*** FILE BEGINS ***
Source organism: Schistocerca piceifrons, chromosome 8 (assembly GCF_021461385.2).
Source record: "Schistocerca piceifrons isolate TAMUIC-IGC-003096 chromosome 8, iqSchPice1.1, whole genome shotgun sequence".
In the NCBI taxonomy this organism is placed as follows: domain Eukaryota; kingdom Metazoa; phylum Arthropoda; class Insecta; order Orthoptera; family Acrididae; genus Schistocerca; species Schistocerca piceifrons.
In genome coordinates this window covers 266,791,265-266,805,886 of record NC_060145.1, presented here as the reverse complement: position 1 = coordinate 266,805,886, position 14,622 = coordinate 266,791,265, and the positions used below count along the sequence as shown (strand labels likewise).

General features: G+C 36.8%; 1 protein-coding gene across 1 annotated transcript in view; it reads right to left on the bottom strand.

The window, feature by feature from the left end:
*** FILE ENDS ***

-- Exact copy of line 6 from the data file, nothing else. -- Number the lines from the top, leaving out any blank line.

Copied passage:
The window, feature by feature from the left end: